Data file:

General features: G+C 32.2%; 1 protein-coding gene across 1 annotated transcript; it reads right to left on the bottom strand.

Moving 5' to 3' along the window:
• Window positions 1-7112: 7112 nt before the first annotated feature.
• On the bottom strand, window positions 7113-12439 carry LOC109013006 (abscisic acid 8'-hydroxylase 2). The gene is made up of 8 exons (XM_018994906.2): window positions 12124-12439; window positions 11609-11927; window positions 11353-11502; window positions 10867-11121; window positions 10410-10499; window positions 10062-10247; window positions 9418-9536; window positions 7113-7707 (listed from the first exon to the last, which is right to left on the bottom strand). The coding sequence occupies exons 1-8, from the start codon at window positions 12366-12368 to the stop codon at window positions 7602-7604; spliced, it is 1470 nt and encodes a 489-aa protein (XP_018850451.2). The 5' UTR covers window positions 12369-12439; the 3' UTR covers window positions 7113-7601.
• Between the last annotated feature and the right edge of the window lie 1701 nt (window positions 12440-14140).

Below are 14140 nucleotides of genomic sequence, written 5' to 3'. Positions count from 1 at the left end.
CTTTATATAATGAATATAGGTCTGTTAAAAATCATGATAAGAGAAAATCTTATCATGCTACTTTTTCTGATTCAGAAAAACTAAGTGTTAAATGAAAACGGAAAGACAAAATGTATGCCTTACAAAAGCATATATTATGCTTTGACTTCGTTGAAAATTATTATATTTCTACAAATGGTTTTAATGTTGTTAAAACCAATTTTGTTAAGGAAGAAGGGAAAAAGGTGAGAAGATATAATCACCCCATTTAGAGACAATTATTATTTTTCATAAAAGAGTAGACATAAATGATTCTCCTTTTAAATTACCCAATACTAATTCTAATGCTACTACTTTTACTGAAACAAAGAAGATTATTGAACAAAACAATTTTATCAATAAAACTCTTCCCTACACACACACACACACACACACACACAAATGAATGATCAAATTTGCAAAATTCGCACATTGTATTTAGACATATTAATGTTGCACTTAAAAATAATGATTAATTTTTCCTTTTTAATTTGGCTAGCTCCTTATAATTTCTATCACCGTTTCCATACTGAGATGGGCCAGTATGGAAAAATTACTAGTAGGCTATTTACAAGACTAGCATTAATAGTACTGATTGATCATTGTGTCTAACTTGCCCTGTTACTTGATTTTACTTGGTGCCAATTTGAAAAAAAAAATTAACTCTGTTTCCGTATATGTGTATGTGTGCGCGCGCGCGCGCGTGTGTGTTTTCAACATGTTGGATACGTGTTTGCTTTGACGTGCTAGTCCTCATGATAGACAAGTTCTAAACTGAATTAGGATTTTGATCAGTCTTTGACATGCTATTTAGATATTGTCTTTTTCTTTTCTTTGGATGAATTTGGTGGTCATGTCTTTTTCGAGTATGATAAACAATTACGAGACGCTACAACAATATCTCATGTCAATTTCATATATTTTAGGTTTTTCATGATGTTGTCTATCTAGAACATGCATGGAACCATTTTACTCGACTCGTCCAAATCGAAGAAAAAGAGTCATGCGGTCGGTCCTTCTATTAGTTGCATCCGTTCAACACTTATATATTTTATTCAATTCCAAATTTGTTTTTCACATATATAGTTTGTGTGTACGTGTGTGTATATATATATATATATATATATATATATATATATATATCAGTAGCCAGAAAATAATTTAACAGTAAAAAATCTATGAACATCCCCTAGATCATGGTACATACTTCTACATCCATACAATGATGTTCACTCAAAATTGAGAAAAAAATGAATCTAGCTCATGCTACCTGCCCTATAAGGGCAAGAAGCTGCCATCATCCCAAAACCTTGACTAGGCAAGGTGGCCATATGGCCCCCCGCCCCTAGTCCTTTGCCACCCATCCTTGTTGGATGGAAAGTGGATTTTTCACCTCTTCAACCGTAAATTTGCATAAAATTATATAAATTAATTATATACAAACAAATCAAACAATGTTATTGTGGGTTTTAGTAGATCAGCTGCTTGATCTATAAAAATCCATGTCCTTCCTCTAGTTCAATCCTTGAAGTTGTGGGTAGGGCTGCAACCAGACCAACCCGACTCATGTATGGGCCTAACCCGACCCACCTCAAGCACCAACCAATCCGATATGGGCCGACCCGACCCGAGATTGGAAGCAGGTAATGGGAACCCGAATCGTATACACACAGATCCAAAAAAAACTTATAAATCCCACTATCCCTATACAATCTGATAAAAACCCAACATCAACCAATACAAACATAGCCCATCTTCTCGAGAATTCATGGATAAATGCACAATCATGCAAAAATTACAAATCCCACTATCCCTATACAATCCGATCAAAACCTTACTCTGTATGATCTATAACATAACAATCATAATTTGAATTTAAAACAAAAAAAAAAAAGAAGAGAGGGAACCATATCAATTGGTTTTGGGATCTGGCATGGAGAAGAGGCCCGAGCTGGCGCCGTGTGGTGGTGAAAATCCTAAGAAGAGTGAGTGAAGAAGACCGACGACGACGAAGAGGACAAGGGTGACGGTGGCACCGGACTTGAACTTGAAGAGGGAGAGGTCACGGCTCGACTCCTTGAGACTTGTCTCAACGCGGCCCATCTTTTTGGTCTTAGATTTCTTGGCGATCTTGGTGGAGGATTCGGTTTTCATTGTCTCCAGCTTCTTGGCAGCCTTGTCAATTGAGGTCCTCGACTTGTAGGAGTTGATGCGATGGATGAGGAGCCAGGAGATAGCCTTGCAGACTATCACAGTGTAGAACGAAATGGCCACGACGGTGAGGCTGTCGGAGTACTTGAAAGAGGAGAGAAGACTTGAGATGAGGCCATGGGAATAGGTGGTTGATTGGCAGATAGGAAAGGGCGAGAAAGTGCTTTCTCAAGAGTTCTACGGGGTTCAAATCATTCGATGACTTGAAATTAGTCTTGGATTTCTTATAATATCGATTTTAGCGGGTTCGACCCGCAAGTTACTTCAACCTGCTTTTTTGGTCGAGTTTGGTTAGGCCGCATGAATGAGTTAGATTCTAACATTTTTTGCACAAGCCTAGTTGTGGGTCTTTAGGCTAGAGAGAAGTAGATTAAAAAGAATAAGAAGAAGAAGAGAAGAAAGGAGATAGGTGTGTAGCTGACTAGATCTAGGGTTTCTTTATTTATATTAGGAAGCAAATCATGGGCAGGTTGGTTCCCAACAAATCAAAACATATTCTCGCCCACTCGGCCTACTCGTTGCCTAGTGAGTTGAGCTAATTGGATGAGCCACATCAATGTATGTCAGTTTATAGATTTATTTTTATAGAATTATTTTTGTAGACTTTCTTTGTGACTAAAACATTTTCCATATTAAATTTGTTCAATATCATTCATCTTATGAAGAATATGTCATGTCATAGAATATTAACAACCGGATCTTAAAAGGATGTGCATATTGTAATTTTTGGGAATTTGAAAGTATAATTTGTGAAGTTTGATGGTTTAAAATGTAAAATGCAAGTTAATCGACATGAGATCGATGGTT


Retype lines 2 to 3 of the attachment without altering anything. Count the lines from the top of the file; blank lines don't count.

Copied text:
Moving 5' to 3' along the window:
• Window positions 1-7112: 7112 nt before the first annotated feature.